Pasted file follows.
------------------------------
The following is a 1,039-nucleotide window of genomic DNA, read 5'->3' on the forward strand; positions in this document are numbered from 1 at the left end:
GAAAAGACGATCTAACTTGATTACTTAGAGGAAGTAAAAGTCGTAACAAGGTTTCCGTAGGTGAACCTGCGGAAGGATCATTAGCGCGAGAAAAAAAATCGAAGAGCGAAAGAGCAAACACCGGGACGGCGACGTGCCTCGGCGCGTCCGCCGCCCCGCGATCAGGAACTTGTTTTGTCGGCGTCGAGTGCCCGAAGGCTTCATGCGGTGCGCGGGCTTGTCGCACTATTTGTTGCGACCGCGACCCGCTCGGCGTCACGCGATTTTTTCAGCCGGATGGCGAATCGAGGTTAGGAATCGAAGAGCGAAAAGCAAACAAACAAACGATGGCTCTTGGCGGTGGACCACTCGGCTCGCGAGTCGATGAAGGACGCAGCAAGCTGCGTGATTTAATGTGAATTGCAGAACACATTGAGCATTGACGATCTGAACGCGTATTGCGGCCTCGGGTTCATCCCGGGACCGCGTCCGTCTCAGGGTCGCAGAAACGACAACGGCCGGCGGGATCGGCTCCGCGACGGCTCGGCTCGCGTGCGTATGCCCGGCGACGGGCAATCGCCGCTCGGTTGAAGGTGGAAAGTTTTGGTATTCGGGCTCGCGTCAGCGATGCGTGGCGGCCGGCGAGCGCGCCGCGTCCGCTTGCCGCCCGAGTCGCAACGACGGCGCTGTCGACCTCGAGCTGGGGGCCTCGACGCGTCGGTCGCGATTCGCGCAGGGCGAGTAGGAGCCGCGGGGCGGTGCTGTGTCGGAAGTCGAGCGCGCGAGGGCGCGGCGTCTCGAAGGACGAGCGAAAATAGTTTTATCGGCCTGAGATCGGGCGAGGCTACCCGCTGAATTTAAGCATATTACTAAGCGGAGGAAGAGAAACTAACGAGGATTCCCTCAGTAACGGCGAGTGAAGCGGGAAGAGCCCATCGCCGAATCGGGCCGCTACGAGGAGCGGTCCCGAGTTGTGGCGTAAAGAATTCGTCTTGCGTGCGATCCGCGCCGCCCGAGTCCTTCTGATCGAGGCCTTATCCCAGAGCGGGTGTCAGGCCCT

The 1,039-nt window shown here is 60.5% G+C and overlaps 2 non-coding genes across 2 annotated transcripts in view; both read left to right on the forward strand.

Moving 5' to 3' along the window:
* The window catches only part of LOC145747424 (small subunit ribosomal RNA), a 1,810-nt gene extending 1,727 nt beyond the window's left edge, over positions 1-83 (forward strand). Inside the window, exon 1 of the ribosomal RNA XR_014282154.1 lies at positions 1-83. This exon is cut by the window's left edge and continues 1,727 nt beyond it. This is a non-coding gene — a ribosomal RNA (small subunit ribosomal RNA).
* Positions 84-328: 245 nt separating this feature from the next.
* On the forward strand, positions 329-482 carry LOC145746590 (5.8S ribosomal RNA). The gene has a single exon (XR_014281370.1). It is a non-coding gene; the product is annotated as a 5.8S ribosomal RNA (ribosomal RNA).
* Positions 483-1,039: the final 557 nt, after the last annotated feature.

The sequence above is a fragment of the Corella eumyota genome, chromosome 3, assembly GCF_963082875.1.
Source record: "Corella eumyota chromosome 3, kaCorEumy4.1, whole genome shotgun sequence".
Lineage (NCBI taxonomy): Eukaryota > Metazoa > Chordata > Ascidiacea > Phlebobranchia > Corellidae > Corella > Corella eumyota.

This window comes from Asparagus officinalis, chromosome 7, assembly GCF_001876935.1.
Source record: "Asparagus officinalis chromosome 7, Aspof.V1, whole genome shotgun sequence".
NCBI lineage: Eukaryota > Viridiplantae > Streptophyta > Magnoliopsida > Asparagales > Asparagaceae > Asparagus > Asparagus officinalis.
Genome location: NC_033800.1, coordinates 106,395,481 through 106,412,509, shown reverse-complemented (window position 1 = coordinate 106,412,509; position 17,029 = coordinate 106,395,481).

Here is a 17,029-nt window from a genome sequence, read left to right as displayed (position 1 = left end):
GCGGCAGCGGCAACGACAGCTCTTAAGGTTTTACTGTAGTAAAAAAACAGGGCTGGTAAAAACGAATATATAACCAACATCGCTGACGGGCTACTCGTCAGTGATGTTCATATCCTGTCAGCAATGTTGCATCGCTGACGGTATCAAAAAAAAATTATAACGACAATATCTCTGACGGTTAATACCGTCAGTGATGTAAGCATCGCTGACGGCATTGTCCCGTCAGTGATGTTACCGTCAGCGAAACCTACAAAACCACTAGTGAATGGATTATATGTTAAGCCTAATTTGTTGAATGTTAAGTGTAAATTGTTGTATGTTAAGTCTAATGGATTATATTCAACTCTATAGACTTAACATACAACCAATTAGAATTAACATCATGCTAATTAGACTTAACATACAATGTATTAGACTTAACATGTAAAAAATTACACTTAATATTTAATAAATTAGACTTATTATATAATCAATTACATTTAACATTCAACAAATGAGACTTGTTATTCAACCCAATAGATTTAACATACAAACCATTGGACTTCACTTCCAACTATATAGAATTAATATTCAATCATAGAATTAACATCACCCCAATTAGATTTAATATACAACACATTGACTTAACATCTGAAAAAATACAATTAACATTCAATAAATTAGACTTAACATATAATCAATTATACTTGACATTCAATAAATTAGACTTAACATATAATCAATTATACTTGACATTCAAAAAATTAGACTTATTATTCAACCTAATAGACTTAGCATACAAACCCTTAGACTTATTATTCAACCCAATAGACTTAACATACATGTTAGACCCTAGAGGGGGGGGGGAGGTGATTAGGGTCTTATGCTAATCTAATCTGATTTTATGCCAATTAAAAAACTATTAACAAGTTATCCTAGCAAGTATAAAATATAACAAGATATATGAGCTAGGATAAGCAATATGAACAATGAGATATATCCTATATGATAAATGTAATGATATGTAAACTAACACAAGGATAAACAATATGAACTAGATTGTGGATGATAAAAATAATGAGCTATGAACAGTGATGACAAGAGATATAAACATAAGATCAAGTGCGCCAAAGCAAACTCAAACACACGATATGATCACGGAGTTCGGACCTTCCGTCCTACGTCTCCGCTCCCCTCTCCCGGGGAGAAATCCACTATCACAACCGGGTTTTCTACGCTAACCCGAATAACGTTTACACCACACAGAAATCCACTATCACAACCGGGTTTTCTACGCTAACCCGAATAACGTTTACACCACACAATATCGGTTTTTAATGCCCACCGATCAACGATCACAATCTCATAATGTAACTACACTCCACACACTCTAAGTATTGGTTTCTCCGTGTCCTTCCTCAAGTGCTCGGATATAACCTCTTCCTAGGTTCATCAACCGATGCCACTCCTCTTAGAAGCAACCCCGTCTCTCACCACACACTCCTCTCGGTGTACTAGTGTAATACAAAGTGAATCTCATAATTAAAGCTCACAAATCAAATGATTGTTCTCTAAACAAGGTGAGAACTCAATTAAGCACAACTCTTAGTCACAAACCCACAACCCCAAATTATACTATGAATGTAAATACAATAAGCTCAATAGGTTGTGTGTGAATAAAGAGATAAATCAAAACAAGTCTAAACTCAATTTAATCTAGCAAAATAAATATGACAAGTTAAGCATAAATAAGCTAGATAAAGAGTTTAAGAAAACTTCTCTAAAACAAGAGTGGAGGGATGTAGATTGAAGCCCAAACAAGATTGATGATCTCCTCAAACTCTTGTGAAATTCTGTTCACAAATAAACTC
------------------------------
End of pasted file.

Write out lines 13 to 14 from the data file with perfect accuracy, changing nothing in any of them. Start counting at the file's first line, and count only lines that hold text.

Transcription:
Source record: "Asparagus officinalis chromosome 7, Aspof.V1, whole genome shotgun sequence".
NCBI lineage: Eukaryota > Viridiplantae > Streptophyta > Magnoliopsida > Asparagales > Asparagaceae > Asparagus > Asparagus officinalis.